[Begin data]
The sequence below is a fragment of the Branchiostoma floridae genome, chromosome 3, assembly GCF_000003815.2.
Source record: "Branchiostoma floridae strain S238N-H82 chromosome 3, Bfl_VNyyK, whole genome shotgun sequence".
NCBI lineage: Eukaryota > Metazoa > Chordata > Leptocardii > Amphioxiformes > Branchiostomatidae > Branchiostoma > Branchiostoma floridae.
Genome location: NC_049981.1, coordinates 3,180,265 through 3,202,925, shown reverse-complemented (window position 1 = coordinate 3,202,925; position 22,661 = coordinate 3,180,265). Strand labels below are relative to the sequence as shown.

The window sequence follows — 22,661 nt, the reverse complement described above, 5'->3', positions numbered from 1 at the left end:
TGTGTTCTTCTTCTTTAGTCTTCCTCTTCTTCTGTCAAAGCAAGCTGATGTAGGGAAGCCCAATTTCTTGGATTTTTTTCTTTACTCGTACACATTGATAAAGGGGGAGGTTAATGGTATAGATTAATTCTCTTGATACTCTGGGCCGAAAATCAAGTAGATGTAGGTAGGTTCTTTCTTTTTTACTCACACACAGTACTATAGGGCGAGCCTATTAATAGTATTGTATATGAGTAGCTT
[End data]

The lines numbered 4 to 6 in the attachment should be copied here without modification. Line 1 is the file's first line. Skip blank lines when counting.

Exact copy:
Genome location: NC_049981.1, coordinates 3,180,265 through 3,202,925, shown reverse-complemented (window position 1 = coordinate 3,202,925; position 22,661 = coordinate 3,180,265). Strand labels below are relative to the sequence as shown.

The window sequence follows — 22,661 nt, the reverse complement described above, 5'->3', positions numbered from 1 at the left end:
TGTGTTCTTCTTCTTTAGTCTTCCTCTTCTTCTGTCAAAGCAAGCTGATGTAGGGAAGCCCAATTTCTTGGATTTTTTTCTTTACTCGTACACATTGATAAAGGGGGAGGTTAATGGTATAGATTAATTCTCTTGATACTCTGGGCCGAAAATCAAGTAGATGTAGGTAGGTTCTTTCTTTTTTACTCACACACAGTACTATAGGGCGAGCCTATTAATAGTATTGTATATGAGTAGCTT